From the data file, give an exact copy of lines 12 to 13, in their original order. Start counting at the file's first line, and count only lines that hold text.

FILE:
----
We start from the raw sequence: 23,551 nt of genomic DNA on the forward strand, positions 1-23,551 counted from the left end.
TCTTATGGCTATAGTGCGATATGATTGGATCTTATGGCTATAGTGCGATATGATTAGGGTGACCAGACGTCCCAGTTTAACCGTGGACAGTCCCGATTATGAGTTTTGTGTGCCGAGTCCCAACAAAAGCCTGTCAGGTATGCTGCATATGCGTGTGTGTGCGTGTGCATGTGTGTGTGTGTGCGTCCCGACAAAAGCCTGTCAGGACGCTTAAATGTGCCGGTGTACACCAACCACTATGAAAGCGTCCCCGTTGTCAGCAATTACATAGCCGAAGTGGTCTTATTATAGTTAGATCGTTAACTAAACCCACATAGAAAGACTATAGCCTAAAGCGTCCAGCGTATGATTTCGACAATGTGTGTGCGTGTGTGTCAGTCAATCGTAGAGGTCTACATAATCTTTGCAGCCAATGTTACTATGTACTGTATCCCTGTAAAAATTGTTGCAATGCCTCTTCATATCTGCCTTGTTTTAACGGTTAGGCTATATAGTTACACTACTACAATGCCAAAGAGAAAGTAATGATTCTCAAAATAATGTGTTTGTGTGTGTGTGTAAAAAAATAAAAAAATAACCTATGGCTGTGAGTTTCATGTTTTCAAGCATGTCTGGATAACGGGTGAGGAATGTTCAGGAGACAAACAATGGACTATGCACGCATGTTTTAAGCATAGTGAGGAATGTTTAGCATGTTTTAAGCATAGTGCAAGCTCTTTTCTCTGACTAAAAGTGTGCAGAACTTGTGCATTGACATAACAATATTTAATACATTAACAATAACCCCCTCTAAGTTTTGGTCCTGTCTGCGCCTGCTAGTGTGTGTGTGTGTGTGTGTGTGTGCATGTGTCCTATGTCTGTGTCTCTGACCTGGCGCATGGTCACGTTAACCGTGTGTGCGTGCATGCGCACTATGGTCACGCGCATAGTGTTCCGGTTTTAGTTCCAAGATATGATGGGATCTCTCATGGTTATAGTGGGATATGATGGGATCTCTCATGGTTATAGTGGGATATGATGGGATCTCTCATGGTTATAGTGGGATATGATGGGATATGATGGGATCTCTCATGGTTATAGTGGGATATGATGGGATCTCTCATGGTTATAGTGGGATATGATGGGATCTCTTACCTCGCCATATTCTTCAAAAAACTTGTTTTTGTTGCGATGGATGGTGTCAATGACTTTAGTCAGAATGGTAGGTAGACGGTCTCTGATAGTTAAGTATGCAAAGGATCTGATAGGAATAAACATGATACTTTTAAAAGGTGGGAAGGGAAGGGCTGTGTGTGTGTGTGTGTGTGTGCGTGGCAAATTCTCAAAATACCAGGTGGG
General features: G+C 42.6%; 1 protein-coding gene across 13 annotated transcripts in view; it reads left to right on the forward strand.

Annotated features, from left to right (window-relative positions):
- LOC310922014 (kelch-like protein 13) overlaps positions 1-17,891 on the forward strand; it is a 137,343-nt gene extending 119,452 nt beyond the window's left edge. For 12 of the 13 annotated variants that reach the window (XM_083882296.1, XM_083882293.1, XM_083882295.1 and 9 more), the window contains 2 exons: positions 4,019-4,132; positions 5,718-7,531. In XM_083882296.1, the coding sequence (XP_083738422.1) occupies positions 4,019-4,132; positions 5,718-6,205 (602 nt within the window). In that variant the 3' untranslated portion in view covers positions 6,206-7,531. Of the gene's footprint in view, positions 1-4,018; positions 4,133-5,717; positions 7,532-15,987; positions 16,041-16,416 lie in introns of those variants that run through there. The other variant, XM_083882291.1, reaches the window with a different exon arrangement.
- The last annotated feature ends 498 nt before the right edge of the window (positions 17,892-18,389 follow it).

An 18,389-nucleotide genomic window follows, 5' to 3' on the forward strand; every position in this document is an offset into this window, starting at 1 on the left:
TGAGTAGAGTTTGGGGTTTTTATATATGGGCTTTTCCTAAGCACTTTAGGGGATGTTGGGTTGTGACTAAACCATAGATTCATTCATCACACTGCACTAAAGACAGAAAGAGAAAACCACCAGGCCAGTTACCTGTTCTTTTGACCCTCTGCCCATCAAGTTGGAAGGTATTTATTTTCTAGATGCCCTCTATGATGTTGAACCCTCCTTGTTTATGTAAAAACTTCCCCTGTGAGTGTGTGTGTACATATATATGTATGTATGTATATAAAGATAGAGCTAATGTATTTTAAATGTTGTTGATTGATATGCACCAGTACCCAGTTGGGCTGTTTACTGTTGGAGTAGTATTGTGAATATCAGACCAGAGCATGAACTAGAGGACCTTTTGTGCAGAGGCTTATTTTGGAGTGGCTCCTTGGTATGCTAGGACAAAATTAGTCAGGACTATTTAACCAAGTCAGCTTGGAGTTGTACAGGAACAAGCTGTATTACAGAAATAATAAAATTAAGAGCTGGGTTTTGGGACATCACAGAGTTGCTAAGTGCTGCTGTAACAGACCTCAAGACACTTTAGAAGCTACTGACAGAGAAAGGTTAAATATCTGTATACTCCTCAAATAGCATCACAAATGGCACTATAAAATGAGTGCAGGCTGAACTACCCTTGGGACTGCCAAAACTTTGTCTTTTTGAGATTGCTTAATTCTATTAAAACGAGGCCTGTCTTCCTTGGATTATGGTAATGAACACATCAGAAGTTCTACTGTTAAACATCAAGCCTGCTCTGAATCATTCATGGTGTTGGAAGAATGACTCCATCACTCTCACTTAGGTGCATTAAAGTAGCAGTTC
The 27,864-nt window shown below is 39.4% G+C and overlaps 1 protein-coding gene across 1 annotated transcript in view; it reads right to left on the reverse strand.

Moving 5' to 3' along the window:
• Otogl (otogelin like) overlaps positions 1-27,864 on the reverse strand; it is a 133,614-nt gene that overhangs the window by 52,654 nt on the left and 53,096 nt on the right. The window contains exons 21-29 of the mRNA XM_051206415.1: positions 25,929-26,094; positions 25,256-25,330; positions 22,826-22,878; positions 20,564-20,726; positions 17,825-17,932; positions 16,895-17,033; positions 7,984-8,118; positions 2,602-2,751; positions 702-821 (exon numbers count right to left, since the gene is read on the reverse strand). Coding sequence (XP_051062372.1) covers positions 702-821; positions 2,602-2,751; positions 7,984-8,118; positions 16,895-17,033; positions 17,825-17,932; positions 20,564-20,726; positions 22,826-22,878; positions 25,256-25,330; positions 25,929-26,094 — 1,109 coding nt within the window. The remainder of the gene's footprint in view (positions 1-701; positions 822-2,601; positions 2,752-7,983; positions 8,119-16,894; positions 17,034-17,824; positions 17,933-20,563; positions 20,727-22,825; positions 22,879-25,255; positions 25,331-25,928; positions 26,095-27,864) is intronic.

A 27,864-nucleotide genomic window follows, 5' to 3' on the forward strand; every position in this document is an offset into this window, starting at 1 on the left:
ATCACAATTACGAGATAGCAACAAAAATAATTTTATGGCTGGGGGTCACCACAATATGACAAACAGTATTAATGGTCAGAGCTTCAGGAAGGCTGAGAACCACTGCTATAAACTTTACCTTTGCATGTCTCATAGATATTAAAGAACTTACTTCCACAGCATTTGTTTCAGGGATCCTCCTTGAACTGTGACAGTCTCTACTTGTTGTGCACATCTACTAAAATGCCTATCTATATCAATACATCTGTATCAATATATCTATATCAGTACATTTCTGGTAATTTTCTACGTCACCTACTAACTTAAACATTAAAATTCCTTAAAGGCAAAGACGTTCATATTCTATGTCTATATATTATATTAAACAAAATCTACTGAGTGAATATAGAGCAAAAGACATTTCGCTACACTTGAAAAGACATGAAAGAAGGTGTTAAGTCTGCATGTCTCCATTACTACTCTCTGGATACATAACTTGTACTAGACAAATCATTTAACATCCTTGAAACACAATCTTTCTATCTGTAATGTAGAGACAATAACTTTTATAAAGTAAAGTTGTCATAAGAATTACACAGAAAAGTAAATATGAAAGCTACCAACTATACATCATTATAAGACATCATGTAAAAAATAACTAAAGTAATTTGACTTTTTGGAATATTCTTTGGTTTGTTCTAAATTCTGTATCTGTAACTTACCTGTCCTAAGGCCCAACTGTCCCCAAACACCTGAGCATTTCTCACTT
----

A 27,864-nucleotide genomic window follows, 5' to 3' on the forward strand; every position in this document is an offset into this window, starting at 1 on the left:
ATCACAATTACGAGATAGCAACAAAAATAATTTTATGGCTGGGGGTCACCACAATATGACAAACAGTATTAATGGTCAGAGCTTCAGGAAGGCTGAGAACCACTGCTATAAACTTTACCTTTGCATGTCTCATAGATATTAAAGAACTTACTTCCACAGCATTTGTTTCAGGGATCCTCCTTGAACTGTGACAGTCTCTACTTGTTGTGCACATCTACTAAAATGCCTATCTATATCAATACATCTGTATCAATATATCTATATCAGTACATTTCTGGTAATTTTCTACGTCACCTACTAACTTAAACATTAAAATTCCTTAAAGGCAAAGACGTTCATATTCTATGTCTATATATTATATTAAACAAAATCTACTGAGTGAATATAGAGCAAAAGACATTTCGCTACACTTGAAAAGACATGAAAGAAGGTGTTAAGTCTGCATGTCTCCATTACTACTCTCTGGATACATAACTTGTACTAGACAAATCATTTAACATCCTTGAAACACAATCTTTCTATCTGTAATGTAGAGACAATAACTTTTATAAAGTAAAGTTGTCATAAGAATTACACAGAAAAGTAAATATGAAAGCTACCAACTATACATCATTATAAGACATCATGTAAAAAATAACTAAAGTAATTTGACTTTTTGGAATATTCTTTGGTTTGTTCTAAATTCTGTATCTGTAACTTACCTGTCCTAAGGCCCAACTGTCCCCAAACACCTGAGCATTTCTCACTT